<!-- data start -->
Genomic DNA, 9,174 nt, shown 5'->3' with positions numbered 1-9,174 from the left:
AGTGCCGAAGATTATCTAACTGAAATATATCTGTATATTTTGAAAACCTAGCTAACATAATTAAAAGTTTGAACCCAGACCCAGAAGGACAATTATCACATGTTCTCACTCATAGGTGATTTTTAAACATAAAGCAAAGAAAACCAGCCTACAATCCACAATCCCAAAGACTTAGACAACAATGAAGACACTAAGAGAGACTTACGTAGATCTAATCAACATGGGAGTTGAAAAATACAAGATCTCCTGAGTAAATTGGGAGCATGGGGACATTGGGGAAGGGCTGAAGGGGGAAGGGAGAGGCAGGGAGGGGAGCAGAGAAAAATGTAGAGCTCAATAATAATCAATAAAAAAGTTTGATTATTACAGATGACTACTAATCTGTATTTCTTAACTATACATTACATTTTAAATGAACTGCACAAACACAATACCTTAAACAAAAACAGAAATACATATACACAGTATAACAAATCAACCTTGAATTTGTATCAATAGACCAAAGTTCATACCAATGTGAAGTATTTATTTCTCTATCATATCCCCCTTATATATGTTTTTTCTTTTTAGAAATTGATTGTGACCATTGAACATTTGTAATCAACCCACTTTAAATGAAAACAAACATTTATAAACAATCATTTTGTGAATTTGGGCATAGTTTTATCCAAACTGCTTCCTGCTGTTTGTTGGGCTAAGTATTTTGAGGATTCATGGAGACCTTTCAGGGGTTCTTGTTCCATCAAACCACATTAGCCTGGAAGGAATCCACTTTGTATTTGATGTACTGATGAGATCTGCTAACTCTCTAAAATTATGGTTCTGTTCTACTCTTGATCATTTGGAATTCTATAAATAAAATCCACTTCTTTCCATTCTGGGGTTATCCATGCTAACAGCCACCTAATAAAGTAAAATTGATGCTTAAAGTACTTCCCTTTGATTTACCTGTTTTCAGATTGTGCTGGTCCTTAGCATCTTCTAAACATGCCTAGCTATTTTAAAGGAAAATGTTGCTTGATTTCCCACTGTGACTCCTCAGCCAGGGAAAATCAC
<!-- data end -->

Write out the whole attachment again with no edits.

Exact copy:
Genomic DNA, 9,174 nt, shown 5'->3' with positions numbered 1-9,174 from the left:
AGTGCCGAAGATTATCTAACTGAAATATATCTGTATATTTTGAAAACCTAGCTAACATAATTAAAAGTTTGAACCCAGACCCAGAAGGACAATTATCACATGTTCTCACTCATAGGTGATTTTTAAACATAAAGCAAAGAAAACCAGCCTACAATCCACAATCCCAAAGACTTAGACAACAATGAAGACACTAAGAGAGACTTACGTAGATCTAATCAACATGGGAGTTGAAAAATACAAGATCTCCTGAGTAAATTGGGAGCATGGGGACATTGGGGAAGGGCTGAAGGGGGAAGGGAGAGGCAGGGAGGGGAGCAGAGAAAAATGTAGAGCTCAATAATAATCAATAAAAAAGTTTGATTATTACAGATGACTACTAATCTGTATTTCTTAACTATACATTACATTTTAAATGAACTGCACAAACACAATACCTTAAACAAAAACAGAAATACATATACACAGTATAACAAATCAACCTTGAATTTGTATCAATAGACCAAAGTTCATACCAATGTGAAGTATTTATTTCTCTATCATATCCCCCTTATATATGTTTTTTCTTTTTAGAAATTGATTGTGACCATTGAACATTTGTAATCAACCCACTTTAAATGAAAACAAACATTTATAAACAATCATTTTGTGAATTTGGGCATAGTTTTATCCAAACTGCTTCCTGCTGTTTGTTGGGCTAAGTATTTTGAGGATTCATGGAGACCTTTCAGGGGTTCTTGTTCCATCAAACCACATTAGCCTGGAAGGAATCCACTTTGTATTTGATGTACTGATGAGATCTGCTAACTCTCTAAAATTATGGTTCTGTTCTACTCTTGATCATTTGGAATTCTATAAATAAAATCCACTTCTTTCCATTCTGGGGTTATCCATGCTAACAGCCACCTAATAAAGTAAAATTGATGCTTAAAGTACTTCCCTTTGATTTACCTGTTTTCAGATTGTGCTGGTCCTTAGCATCTTCTAAACATGCCTAGCTATTTTAAAGGAAAATGTTGCTTGATTTCCCACTGTGACTCCTCAGCCAGGGAAAATCAC